Waking up dead with proprietary software

Open source wins even when it loses, due to what it does to proprietary vendors.

I've been hearing more and more that proprietary companies are fighting back against open-source companies by giving away their software. "We can compete with free!" they chortle as they discount their license fees to zero, occasionally winning deals (with customers who don't yet fully understand that open source is far more than price tag).

But with every deal they win on these terms, they lose. Their cost structure can't support giving away million-dollar deals that cost (literally, at times) a million dollars to close. Talking with a friend at Oracle, he tells me they expend upwards of 18 months and 100 or so people working on their million-dollar deals.

In other words, they spend money like crazy so that they can win the deal and hold onto that maintenance revenue.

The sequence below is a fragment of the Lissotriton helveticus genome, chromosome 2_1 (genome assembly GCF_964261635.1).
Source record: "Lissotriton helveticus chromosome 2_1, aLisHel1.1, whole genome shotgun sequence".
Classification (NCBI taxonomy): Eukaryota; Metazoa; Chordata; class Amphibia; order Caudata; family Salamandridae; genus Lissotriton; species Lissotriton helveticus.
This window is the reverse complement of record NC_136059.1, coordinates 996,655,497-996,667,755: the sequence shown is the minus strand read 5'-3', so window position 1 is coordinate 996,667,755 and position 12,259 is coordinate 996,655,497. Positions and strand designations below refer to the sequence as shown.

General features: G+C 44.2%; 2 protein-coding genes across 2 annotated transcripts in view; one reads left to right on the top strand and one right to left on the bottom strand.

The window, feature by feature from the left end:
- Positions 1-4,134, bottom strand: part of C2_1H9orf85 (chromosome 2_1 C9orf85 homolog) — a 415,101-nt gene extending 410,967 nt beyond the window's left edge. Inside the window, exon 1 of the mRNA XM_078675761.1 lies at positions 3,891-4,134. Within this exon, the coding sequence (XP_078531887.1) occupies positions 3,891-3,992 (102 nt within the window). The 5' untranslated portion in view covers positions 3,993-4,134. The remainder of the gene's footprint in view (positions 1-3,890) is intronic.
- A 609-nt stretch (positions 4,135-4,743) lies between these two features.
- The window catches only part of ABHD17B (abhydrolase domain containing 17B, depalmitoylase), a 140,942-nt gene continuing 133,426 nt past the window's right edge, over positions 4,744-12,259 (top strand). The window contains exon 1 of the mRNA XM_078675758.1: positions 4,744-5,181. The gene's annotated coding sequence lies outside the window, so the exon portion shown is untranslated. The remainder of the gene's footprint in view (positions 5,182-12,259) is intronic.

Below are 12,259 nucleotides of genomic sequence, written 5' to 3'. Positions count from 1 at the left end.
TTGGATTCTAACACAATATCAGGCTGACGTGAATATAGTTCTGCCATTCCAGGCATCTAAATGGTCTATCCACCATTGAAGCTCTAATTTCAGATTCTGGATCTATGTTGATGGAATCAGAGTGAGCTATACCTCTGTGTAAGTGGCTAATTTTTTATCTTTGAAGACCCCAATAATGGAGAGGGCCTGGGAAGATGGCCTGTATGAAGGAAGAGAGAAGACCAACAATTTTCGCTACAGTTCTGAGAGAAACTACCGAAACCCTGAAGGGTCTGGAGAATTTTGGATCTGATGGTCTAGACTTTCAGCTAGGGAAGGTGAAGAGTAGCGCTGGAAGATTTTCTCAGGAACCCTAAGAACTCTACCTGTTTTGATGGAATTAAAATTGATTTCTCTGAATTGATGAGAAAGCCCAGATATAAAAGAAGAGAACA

I hope proprietary companies win more of these deals. At some point, "winning" a $0.00 license deal when you're spending tens of thousands of dollars to close it is going to weigh on the bottom line. This is why I've had opposing salespeople - proprietary salespeople that have actually won the occasional deal against me - email me after the fact to ask for a job. Really.

Why? Because they can read the writing on the wall. That writing isn't favorable to proprietary software.

Even when open source loses, it wins. At some point the proprietary vendors may just wake up dead.

Tech Culture
About the author

    Matt Asay is chief operating officer at Canonical, the company behind the Ubuntu Linux operating system. Prior to Canonical, Matt was general manager of the Americas division and vice president of business development at Alfresco, an open-source applications company. Matt brings a decade of in-the-trenches open-source business and legal experience to The Open Road, with an emphasis on emerging open-source business strategies and opportunities. He is a member of the CNET Blog Network and is not an employee of CNET. You can follow Matt on Twitter @mjasay.


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